Snap Inc. chief Evan Spiegel launched a stinging critique of Facebook Inc., dismissing both its appeal and its successful attempts to copy Snapchat’s most popular features.
Spiegel aimed a series of barbs against his larger adversary at the Code Conference Tuesday — moments before Facebook Chief Operating Officer Sheryl Sandberg took the stage. Spiegel, a co-founder of the Snapchat application for sending ephemeral messages and videos, made the case for his company’s longevity.
Snap “has a mission that runs counter to traditional social media,” he told the conference in Rancho Palos Verdes, California. Facebook’s copycatting “bothers my wife more than it bothers me.”
Snap invented Snapchat “stories,” through which people post videos of what happens during their day, as it happens. Those videos last for 24 hours. In response, Facebook has built a similar product for all of its applications from Instagram to WhatsApp, some of which now have far more users than Snap does. Analysts have pointed to Facebook’s success as a potential hindrance to Snap’s growth — mostly because people won’t see the need to sign up for Snapchat if they can do the same thing somewhere else.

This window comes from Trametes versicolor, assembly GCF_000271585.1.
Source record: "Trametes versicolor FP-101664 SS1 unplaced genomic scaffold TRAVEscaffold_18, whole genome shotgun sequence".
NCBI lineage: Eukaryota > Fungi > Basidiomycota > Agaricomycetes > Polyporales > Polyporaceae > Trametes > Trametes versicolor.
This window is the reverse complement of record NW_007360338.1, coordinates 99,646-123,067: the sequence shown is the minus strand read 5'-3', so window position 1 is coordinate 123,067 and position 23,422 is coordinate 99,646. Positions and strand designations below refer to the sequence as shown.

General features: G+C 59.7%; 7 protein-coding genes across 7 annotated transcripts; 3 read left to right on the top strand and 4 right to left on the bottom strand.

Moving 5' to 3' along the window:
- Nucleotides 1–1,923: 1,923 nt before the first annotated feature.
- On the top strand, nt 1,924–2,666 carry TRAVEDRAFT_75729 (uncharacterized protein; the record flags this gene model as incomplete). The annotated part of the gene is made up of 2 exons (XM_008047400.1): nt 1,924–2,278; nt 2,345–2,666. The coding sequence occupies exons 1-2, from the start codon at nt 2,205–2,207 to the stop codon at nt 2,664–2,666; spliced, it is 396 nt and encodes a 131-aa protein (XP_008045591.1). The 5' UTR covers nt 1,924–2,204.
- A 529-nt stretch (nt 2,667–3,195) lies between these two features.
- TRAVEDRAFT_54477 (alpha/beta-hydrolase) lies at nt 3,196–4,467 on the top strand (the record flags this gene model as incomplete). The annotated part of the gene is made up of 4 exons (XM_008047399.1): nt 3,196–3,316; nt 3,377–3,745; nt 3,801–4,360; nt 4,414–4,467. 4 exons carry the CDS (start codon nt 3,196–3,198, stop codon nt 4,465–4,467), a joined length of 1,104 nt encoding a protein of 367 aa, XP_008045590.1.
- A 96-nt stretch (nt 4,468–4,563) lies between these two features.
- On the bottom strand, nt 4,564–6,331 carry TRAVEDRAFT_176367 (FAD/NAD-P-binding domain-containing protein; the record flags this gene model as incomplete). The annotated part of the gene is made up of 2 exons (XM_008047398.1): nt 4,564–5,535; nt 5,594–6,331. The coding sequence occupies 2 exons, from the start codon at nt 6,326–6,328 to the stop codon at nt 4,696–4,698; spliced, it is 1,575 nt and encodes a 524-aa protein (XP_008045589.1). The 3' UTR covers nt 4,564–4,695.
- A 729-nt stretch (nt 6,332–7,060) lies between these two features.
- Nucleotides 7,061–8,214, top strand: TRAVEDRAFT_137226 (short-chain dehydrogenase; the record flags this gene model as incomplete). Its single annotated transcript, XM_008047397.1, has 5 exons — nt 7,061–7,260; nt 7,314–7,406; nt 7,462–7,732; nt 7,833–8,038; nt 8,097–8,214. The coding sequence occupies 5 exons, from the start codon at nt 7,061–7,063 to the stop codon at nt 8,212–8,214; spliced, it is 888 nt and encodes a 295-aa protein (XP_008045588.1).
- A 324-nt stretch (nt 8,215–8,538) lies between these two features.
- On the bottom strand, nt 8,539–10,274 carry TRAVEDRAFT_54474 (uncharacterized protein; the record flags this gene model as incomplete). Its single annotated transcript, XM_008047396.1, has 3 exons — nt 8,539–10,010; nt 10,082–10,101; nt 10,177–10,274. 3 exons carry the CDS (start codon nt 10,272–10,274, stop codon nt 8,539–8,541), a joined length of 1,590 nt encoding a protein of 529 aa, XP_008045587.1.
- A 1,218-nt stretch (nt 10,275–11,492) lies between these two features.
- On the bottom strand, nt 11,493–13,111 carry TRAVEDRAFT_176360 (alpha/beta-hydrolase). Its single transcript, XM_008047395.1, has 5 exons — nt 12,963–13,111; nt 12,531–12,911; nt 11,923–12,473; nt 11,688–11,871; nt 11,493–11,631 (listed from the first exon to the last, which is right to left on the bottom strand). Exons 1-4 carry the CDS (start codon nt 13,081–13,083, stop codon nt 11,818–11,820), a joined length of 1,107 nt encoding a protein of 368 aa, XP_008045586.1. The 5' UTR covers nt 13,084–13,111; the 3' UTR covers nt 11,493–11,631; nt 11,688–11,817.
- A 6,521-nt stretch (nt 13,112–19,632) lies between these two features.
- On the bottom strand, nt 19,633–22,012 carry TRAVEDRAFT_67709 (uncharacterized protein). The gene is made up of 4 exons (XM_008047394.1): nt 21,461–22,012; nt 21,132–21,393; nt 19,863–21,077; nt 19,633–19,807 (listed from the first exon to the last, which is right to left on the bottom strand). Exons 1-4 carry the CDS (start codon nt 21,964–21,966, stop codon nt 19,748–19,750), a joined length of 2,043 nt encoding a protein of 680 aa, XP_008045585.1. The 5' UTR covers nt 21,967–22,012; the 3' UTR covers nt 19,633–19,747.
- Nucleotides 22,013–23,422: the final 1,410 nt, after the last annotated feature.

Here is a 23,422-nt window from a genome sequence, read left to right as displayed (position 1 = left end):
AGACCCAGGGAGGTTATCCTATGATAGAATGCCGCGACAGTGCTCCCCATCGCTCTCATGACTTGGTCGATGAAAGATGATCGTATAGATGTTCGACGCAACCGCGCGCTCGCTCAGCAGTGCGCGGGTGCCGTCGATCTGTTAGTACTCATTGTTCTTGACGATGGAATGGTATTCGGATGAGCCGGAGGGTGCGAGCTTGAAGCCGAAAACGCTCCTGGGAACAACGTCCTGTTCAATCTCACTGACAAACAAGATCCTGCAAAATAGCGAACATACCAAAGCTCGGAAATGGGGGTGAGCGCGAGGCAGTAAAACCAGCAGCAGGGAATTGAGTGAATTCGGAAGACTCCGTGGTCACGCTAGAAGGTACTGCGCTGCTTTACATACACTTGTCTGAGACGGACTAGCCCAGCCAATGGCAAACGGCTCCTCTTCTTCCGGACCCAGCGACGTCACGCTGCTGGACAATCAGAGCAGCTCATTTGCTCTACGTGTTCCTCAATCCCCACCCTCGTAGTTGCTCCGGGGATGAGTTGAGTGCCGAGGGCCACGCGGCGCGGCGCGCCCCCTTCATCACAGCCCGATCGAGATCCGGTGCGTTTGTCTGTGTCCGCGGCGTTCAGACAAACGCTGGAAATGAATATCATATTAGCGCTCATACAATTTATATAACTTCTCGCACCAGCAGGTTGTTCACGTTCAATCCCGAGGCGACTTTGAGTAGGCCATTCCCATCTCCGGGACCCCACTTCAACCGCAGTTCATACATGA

“At Snapchat it’s all about building deeper relationships with the people that you’re close to,” he said. At Facebook, “they are having trouble changing the DNA of their company, which is all about people competing with each other for attention.”
The CEO implied that the Facebook copycatting was the least of his worries. Since taking his company public in March of last year, Spiegel has endured frequent executive turnover, issues with employee morale and a backlash from a redesign of its core application, which he says was unexpectedly disruptive.
“If you can create something that is so beautiful and simple that the only thing other people can do is copy it exactly, that is the most fantastic feeling,” he said. “It is the most fantastic thing in the entire world.”